One of the signs punctuation marks are in flux is the air quotations people make with their fingers when using words ironically. In print, we’ve seen the rise of single quotation marks around sarcastic words or phrases, even though the standard rule for single quotation marks are for use inside double quotation marks to indicate someone speaking is quoting someone else.
Another sign of the changing times is the omission of periods at the end of text messages. Where did all the Oxford commas go? I notice the subtitles on my TV rarely have punctuation and never use quotes. Poets and playwrights are notorious for their disregard of style rules regarding punctuation, especially quotation marks. With instant messaging, even letters are omitted, words shortened: r u, lol, rotfl, omg.
Historically, quotation marks were one of the last types of punctuation to appear, according to David Crystal in his book, Making a Point: The Persnickety Story of English Punctuation (St. Martin’s Press, 2015). In the beginning of the written word, the only spaces between letters came when space ran out at the end of the line. Written words were used to record information, not to be read aloud.
Religious and philosophic communities were the first to want stable texts that could be read, and read in a particular way that would indicate authority and knowledge. Spaces appeared between words, often to indicate reading cadence, breathing and tonal guidelines. Punctuation was a way to give the reader confidence in reading out loud, serving perhaps the same function as a teleprompter does today. Today, writers often abuse the comma as a marker for where the reader takes a pause or a breath instead of an indicator for the grammatical structure of the sentence.
The first punctuation appeared in the 9th Century BC. Quotation marks evolved from commas, turning into double commas in the 1500’s. At first, a single or double quotation mark was used only at the beginning of a speech, or at the beginning of each new line of speech, and eventually to indicate a new speaker. Quotes were first used to refer to something a third person had said or to cite a reference in a non-fiction book. By the end of the 1700’s, quotation marks were used at the beginning and end of words spoken directly by a character. Foreign language quotations were written in italics.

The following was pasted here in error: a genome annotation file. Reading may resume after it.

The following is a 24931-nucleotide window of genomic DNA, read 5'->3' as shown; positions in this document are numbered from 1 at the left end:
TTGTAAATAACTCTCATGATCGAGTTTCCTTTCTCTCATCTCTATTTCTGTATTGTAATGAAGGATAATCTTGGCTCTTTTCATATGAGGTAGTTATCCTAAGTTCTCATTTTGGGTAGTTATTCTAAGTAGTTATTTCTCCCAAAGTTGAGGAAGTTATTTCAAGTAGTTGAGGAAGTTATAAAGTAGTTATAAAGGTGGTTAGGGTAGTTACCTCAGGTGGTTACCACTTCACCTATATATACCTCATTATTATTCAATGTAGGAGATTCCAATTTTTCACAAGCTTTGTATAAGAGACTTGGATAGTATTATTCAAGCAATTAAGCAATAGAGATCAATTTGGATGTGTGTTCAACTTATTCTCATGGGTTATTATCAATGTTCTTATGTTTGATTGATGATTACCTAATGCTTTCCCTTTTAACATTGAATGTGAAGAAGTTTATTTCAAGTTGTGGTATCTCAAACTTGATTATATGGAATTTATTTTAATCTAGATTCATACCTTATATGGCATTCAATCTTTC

The French have never used quotation marks at all, preferring “guillemet,” a double arrow pointing towards the spoken text, and made into typesetting by Claude Garamond around 1530-40. The dash is also used by French and other Continental authors as a way to signal speech. In a look at 23 new fiction books displayed at my public library, four of them did not use quotation marks. One was an English translation of a French writer, the other three were by new younger authors and their books tended towards literary novels rather than mystery, romance, or science fiction. There is no way to claim there is a new trend towards not using quotation marks in fiction, but this was a higher percentage than I’d expected.
A post to the Writer’s Group on Facebook quickly elicited names of other fiction writers who don’t use quotation marks for dialogue: Cormac McCarthy, Grace Paley, James Frey, Junot Diaz, Kent Haruf, Nadine Gordimer, Ali Smith, Louise Erdrich, to name a few.
Quotation marks are the least regulated of punctuations marks. They are even considered to be “a convention that falls outside the punctuation hierarchy,” according to David Crystal.
Quotation marks serve several purposes in language: to indicate speech, to indicate you are quoting a previous speaker, to highlight some portion of a sentence, an early placer for the hyperlink. The use of quotation marks now seems optional in fiction. For nonfiction, they remain in steady use to indicate the information is a factual representation of assertions made by authoritative sources.